Do you really want to send another memo?
Spread the word with more than words.
Sometimes, email is great. Event reminders, quick updates, meeting minutes. Type it out and send it out. Sometimes, it’s not great enough. Big announcements, new initiatives, critical messages. You need everyone to pay complete attention to what you have to say.
Problem is, they’re already hearing a lot. Email comes in at a faster and faster pace, so anything that pops into their inbox is quickly drowned out. Not only does that mean most emails get skimmed (at best), but it also means your message is competing with a zillion others. That’s not good enough. And that’s if they even open the email in the first place.
The reason people often resort to emails for internal communication is that at least it says the same thing to everyone. They’d rather say it in person, but they can’t. Sometimes, the next-best approach to that is to have managers or regional directors do an in-person announcement, but that inevitably means the message gets shared in slightly different ways. All that does is create confusion when this person from this department is chatting with that person from that department, and one says to the other, “That’s not what I heard.”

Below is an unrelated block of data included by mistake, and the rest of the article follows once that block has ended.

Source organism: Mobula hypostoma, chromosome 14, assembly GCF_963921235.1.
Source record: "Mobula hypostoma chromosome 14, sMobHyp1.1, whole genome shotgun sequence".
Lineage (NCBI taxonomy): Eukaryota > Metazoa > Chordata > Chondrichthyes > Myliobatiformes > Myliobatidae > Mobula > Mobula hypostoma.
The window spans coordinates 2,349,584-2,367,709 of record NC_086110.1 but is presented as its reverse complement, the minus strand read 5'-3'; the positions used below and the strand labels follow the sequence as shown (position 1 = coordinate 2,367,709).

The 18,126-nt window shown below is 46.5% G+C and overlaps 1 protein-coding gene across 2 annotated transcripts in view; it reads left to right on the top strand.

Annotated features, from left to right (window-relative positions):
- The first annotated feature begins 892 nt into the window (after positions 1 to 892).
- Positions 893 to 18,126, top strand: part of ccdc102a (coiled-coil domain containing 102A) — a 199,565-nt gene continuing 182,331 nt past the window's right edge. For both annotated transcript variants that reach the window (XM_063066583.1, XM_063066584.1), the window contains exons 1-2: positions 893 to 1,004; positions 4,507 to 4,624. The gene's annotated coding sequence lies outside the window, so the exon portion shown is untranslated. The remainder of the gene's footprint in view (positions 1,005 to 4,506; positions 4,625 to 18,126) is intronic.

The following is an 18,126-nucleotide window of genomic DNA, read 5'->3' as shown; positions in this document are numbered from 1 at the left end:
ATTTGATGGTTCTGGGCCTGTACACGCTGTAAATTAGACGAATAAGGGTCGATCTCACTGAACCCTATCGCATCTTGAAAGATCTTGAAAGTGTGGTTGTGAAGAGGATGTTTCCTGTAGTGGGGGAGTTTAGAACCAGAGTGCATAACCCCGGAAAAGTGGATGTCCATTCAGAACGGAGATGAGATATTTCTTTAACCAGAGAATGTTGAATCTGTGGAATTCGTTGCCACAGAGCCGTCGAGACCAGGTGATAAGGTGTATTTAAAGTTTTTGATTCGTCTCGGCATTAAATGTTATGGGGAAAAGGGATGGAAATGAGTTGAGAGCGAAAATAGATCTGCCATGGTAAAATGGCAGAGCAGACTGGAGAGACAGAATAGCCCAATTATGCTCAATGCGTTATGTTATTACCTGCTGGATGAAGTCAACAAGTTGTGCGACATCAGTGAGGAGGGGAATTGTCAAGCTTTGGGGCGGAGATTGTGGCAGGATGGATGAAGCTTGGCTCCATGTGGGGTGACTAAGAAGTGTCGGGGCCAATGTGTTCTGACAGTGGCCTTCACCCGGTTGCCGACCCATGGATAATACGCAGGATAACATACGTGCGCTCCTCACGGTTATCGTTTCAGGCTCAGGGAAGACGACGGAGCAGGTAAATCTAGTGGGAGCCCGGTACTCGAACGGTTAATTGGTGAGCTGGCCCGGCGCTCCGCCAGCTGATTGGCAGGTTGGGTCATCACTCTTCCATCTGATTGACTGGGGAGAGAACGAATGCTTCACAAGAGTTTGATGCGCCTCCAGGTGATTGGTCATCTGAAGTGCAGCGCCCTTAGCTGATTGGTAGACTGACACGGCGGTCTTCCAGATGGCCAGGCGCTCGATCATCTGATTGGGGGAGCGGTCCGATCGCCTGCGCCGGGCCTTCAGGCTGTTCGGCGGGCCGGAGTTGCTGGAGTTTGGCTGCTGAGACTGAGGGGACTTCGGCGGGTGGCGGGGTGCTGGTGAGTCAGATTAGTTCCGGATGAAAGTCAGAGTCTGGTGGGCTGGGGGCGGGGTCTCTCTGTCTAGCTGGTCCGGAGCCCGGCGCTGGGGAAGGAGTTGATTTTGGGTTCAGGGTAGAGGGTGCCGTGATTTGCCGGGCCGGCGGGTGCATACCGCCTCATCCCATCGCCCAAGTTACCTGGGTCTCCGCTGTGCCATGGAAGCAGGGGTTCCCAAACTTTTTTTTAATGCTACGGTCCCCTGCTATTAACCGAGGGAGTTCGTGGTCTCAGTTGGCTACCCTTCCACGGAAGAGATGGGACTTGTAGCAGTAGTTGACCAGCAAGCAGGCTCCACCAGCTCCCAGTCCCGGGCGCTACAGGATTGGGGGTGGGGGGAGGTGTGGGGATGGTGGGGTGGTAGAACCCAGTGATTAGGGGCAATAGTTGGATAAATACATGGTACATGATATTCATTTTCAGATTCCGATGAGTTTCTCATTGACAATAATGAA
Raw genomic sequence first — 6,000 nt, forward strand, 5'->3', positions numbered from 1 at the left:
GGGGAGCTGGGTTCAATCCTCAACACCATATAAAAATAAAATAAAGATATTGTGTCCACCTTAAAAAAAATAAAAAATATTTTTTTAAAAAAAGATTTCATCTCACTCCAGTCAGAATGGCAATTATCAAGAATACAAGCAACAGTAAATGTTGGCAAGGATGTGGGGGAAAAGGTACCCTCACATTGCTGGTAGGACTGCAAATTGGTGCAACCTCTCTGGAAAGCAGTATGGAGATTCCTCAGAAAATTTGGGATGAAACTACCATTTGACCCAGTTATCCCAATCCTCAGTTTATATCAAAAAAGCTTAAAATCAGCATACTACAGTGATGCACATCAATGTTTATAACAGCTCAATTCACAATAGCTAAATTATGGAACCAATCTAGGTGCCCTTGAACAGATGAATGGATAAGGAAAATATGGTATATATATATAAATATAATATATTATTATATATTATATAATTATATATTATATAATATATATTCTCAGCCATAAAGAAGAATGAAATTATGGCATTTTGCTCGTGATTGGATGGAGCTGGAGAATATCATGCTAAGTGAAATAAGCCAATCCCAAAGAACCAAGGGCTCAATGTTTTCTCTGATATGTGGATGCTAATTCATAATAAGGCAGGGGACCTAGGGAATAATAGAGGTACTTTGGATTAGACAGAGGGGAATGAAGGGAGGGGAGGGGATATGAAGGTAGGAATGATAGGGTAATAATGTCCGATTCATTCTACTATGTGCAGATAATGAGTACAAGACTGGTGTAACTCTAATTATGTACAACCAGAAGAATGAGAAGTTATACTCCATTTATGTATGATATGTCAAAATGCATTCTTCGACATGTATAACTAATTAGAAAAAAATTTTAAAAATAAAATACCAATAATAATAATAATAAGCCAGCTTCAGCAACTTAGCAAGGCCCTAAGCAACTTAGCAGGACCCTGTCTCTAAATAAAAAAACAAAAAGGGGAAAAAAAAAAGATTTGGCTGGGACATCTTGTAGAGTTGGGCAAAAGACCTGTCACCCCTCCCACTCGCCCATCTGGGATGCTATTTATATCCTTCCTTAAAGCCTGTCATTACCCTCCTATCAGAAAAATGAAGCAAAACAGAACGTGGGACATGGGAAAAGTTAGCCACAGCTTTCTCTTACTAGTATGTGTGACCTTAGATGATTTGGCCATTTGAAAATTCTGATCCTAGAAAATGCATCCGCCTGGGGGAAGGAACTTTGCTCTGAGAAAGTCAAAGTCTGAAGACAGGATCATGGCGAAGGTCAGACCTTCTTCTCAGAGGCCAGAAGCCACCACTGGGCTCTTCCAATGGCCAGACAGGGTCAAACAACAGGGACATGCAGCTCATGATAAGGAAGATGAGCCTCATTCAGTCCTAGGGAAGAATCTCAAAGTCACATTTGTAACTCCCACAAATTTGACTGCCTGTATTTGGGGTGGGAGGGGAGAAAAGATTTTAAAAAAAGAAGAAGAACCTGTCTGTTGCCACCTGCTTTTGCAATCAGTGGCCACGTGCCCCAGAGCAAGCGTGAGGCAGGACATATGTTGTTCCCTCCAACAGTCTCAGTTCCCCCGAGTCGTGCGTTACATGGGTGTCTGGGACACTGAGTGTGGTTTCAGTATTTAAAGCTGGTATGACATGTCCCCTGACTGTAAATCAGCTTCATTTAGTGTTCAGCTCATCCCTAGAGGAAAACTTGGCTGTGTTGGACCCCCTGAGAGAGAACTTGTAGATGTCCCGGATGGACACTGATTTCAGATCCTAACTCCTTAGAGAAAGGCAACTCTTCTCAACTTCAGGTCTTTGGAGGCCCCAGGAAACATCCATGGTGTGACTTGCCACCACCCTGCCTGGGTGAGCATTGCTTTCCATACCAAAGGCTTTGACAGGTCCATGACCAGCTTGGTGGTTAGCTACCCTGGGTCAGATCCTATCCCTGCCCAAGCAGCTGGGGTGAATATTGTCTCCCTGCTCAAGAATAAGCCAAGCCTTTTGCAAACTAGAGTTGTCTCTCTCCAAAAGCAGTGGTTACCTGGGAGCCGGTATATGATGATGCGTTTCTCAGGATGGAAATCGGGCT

People are loathe to change. You have to give them a good reason. Even more than that, you have to give them a good reason in a way that they’ll be persuaded by. Even if YOU know that your message is important, everyone else might not. They might not see the urgency of a new initiative, or the opportunity in a new project, or the potential impact of a new acquisition. It takes more than logic and facts. It takes a compelling vision that connects with their emotions and shows them why change is necessary.
Video stands out from emails because it’s engaging, it’s quick, and it’s clear. Studies have found that email rates rise significantly just by having the word “video” in the subject line. So that helps with the first hurdle. Because video can use both words and images, it can communicate your message more quickly. Plus, when it’s well done and focused, it creates a clear a-ha moment in people’s minds, helping them understand your message and feel inspired to act.
Because everyone will watch the same video, everyone will hear the same message. Plus, now that you have their attention, you can follow it up with more details in a longer memo or presentation to help make it clear what they can do now and what’s coming next.
Because of its emotional impact, video inspires people to change. They don’t really want to hear the minutiae of a product launch timeline; you can fill them in on all that stuff later. They want to care about it. Through the dynamic medium of video, you can get them to share your passion for whatever it is you’re trying to say.